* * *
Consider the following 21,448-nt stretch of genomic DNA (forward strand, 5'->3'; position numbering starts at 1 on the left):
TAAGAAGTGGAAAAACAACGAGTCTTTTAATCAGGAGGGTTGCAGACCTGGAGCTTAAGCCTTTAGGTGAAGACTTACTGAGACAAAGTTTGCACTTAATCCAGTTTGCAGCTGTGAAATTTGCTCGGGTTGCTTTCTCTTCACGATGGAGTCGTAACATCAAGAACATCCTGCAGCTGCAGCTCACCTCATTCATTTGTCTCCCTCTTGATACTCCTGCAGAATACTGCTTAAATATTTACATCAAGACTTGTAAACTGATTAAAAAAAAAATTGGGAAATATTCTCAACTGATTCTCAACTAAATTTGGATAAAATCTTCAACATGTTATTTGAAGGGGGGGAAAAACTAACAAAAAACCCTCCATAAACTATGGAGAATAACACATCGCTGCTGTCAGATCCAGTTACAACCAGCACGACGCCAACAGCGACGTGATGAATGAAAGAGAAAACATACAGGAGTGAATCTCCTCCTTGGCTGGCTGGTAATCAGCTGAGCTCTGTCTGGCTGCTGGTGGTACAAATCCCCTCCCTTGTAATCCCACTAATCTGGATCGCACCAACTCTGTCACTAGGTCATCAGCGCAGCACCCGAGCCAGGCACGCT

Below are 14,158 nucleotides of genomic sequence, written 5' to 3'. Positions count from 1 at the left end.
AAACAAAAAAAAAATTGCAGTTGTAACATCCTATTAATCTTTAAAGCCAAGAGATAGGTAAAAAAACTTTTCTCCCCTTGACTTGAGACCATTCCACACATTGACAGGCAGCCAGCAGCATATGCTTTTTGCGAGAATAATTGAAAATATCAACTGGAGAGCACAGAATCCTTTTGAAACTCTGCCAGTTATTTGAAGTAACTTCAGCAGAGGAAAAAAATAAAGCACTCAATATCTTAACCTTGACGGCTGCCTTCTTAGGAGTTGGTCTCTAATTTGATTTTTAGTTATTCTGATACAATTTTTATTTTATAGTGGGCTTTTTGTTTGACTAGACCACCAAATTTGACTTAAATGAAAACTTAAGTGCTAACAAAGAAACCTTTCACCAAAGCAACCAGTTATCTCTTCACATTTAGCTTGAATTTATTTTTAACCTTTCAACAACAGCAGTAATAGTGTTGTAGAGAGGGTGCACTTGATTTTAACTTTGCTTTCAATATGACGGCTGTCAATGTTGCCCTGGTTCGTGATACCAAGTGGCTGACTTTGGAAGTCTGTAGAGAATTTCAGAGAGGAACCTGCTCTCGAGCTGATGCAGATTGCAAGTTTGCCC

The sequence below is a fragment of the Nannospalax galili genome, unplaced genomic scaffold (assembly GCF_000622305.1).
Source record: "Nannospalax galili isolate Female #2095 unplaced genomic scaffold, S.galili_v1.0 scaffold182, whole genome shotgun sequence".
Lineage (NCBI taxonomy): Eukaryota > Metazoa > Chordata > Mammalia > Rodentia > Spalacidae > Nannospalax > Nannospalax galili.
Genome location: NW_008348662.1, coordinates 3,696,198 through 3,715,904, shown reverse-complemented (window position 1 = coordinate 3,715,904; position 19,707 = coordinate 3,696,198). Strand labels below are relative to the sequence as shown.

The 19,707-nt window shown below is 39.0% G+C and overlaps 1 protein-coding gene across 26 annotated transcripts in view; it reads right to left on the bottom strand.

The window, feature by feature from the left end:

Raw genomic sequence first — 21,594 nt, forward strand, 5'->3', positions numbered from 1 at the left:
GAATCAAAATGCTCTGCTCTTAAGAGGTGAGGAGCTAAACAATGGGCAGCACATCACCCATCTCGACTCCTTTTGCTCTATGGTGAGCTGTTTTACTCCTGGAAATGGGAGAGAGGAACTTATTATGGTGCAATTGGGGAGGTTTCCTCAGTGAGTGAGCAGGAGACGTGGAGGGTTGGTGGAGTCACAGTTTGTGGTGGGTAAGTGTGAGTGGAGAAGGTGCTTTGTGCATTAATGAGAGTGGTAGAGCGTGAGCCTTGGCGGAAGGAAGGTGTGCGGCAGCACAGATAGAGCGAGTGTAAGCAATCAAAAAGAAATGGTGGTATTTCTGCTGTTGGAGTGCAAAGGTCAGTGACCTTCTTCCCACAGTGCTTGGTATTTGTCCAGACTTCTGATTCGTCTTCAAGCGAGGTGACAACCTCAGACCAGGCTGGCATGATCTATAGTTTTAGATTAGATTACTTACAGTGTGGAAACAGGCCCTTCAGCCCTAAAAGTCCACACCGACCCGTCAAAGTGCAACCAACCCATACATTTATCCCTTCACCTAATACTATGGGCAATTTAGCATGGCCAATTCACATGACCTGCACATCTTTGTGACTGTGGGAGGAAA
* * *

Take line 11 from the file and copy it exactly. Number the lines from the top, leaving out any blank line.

Raw genomic sequence first — 21,594 nt, forward strand, 5'->3', positions numbered from 1 at the left: